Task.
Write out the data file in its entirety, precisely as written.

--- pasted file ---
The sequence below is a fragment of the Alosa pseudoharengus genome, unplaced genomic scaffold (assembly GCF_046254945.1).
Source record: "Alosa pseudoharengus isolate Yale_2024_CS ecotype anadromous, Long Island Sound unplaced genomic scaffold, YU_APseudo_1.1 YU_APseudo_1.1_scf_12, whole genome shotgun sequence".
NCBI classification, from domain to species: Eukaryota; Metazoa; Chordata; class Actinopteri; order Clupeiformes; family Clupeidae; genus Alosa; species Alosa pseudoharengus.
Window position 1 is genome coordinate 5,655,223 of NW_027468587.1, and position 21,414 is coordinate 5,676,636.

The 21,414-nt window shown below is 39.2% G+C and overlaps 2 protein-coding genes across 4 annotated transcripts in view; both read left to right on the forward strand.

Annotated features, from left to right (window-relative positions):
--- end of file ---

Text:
The sequence below is a fragment of the Alosa pseudoharengus genome, unplaced genomic scaffold (assembly GCF_046254945.1).
Source record: "Alosa pseudoharengus isolate Yale_2024_CS ecotype anadromous, Long Island Sound unplaced genomic scaffold, YU_APseudo_1.1 YU_APseudo_1.1_scf_12, whole genome shotgun sequence".
NCBI classification, from domain to species: Eukaryota; Metazoa; Chordata; class Actinopteri; order Clupeiformes; family Clupeidae; genus Alosa; species Alosa pseudoharengus.
Window position 1 is genome coordinate 5,655,223 of NW_027468587.1, and position 21,414 is coordinate 5,676,636.

The 21,414-nt window shown below is 39.2% G+C and overlaps 2 protein-coding genes across 4 annotated transcripts in view; both read left to right on the forward strand.

Annotated features, from left to right (window-relative positions):